Experimenting with Video Annotation

Despite being a relatively new concept, the backlash against the Flipped Classroom concept is growing each day. The main objections to flipping classroom instruction is that it simply replaces a passive classroom experience with a passive homework experience. What many opponents forget is that the ability to slow down, speed up or repeat the instructional video allows for a level of personalization that is not possible in the classroom. Flipped proponents suggest that getting the passive stuff out of the way can provide more time for engaging classroom activities.

What was often missing from the flipped scenario was an opportunity for students to readily engage with the video content. Using VideoANT may help to ensure that your flip doesn't flop by providing students with a means to interact with the video content and their peers.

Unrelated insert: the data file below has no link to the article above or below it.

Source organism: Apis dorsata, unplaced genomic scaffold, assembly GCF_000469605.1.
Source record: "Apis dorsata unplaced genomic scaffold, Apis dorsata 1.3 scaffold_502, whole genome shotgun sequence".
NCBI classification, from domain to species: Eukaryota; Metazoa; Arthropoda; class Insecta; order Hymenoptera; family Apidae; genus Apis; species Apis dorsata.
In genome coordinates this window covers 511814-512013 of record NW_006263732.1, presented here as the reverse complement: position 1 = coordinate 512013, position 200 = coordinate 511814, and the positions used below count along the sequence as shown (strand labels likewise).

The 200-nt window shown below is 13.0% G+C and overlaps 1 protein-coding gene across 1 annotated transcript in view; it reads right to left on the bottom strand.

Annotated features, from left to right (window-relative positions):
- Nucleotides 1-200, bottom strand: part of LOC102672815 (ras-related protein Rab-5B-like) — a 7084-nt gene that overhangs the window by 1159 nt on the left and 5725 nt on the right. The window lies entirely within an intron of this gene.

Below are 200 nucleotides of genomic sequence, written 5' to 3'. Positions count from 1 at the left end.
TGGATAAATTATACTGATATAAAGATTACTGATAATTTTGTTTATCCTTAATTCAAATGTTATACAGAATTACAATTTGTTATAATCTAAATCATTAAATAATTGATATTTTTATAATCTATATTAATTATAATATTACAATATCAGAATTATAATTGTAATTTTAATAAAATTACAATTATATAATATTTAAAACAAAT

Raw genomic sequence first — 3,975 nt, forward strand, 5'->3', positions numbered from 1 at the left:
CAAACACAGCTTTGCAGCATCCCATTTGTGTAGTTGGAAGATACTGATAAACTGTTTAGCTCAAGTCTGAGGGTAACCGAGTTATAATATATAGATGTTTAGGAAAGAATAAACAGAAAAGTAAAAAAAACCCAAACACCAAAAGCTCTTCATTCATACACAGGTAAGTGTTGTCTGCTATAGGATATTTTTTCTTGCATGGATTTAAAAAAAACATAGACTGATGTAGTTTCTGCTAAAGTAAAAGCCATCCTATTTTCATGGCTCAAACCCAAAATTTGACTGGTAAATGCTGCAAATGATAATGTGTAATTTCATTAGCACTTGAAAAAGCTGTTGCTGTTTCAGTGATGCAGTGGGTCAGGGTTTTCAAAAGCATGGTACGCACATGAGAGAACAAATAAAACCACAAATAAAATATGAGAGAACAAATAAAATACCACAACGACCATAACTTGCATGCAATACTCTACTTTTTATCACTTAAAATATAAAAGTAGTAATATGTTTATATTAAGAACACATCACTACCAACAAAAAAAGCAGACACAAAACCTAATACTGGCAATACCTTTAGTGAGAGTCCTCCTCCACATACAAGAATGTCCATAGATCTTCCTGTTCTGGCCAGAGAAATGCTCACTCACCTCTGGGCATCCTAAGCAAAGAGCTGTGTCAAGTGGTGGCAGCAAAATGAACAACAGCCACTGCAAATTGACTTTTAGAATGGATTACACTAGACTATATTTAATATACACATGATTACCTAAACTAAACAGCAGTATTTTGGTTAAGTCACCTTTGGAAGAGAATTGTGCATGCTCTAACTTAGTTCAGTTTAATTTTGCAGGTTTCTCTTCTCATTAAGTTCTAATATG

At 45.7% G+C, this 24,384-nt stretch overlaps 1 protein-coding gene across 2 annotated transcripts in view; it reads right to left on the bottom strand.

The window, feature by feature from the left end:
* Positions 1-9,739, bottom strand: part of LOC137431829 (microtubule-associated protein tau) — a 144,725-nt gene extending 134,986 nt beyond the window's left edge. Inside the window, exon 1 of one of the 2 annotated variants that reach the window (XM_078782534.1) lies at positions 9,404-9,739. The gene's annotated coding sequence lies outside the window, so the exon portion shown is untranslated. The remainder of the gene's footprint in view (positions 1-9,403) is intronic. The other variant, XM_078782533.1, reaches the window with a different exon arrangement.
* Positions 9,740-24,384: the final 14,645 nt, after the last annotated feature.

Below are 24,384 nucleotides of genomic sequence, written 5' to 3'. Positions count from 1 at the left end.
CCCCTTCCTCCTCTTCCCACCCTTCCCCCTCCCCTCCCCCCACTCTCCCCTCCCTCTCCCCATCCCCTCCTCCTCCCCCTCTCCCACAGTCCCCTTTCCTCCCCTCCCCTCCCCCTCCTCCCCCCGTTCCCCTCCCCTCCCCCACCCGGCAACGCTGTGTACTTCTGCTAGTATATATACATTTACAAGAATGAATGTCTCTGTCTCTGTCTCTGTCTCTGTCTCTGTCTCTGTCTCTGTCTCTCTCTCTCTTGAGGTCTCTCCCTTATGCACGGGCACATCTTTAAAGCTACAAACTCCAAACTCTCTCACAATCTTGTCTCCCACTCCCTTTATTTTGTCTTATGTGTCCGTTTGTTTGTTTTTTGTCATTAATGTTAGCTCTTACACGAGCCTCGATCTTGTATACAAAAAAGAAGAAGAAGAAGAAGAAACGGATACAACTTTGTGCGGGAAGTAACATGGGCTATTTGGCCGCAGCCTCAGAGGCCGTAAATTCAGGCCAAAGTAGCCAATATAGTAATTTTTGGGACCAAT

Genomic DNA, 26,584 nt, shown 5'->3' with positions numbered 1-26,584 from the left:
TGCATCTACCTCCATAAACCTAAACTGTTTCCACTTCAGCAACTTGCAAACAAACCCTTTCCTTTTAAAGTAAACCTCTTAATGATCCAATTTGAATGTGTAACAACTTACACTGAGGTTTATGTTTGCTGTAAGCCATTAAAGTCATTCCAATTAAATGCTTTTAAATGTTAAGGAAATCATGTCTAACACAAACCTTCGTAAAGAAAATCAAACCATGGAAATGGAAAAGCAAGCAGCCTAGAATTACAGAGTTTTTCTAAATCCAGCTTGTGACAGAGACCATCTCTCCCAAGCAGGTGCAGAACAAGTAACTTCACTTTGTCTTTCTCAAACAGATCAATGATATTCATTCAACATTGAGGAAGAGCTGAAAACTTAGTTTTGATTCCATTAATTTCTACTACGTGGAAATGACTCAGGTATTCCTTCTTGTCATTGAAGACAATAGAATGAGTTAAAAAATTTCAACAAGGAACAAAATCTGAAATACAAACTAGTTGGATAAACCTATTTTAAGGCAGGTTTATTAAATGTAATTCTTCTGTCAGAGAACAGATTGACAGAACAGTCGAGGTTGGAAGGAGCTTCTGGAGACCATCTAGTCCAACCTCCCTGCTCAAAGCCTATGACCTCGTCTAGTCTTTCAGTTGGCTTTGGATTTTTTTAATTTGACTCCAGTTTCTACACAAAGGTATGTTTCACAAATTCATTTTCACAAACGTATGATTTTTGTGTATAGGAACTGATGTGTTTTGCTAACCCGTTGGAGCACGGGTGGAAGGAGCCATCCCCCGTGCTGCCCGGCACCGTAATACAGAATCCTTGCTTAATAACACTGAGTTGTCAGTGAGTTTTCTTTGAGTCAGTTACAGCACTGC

VideoANT provides students with the ability to annotate online videos with comments or questions. Sharing these annotations with their peers can not only enhance their understanding of the content, but also provide clarification and answer the questions of their peers.

The ability it annotate online videos means that educators can tap into the vast supply of videos available on YouTube Edu and reduce the need to create all of the video content themselves. VideoANT can even be embedded into classroom websites or blogs making it easy to share the end result.

Embedded VideoANT example.

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